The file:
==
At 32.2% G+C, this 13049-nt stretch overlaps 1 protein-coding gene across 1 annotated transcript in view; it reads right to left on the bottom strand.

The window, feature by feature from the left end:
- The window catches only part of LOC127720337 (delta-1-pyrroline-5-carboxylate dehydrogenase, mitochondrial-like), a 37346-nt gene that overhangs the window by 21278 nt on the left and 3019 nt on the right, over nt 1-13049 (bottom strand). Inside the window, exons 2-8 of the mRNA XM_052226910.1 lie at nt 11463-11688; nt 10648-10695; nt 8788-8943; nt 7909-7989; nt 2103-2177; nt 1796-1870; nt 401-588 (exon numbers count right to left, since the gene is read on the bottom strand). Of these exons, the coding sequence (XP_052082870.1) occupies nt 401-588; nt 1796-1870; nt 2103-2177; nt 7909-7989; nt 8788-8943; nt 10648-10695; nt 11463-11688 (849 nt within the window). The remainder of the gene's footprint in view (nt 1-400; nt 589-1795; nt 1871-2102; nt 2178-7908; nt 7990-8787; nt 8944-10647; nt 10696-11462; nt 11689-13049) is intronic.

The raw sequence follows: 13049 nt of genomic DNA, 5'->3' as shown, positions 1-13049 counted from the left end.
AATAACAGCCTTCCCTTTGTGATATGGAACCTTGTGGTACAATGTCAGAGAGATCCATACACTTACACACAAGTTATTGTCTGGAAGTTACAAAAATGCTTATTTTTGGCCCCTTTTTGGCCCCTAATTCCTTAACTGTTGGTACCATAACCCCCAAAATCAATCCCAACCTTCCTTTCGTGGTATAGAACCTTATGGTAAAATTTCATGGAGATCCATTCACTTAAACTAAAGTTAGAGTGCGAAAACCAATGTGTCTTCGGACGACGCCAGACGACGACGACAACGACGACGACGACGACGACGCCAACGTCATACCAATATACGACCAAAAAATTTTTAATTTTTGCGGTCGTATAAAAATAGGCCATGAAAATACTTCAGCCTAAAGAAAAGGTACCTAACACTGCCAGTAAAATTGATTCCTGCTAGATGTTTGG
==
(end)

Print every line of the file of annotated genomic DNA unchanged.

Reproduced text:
At 32.2% G+C, this 13049-nt stretch overlaps 1 protein-coding gene across 1 annotated transcript in view; it reads right to left on the bottom strand.

The window, feature by feature from the left end:
- The window catches only part of LOC127720337 (delta-1-pyrroline-5-carboxylate dehydrogenase, mitochondrial-like), a 37346-nt gene that overhangs the window by 21278 nt on the left and 3019 nt on the right, over nt 1-13049 (bottom strand). Inside the window, exons 2-8 of the mRNA XM_052226910.1 lie at nt 11463-11688; nt 10648-10695; nt 8788-8943; nt 7909-7989; nt 2103-2177; nt 1796-1870; nt 401-588 (exon numbers count right to left, since the gene is read on the bottom strand). Of these exons, the coding sequence (XP_052082870.1) occupies nt 401-588; nt 1796-1870; nt 2103-2177; nt 7909-7989; nt 8788-8943; nt 10648-10695; nt 11463-11688 (849 nt within the window). The remainder of the gene's footprint in view (nt 1-400; nt 589-1795; nt 1871-2102; nt 2178-7908; nt 7990-8787; nt 8944-10647; nt 10696-11462; nt 11689-13049) is intronic.

The raw sequence follows: 13049 nt of genomic DNA, 5'->3' as shown, positions 1-13049 counted from the left end.
AATAACAGCCTTCCCTTTGTGATATGGAACCTTGTGGTACAATGTCAGAGAGATCCATACACTTACACACAAGTTATTGTCTGGAAGTTACAAAAATGCTTATTTTTGGCCCCTTTTTGGCCCCTAATTCCTTAACTGTTGGTACCATAACCCCCAAAATCAATCCCAACCTTCCTTTCGTGGTATAGAACCTTATGGTAAAATTTCATGGAGATCCATTCACTTAAACTAAAGTTAGAGTGCGAAAACCAATGTGTCTTCGGACGACGCCAGACGACGACGACAACGACGACGACGACGACGACGCCAACGTCATACCAATATACGACCAAAAAATTTTTAATTTTTGCGGTCGTATAAAAATAGGCCATGAAAATACTTCAGCCTAAAGAAAAGGTACCTAACACTGCCAGTAAAATTGATTCCTGCTAGATGTTTGG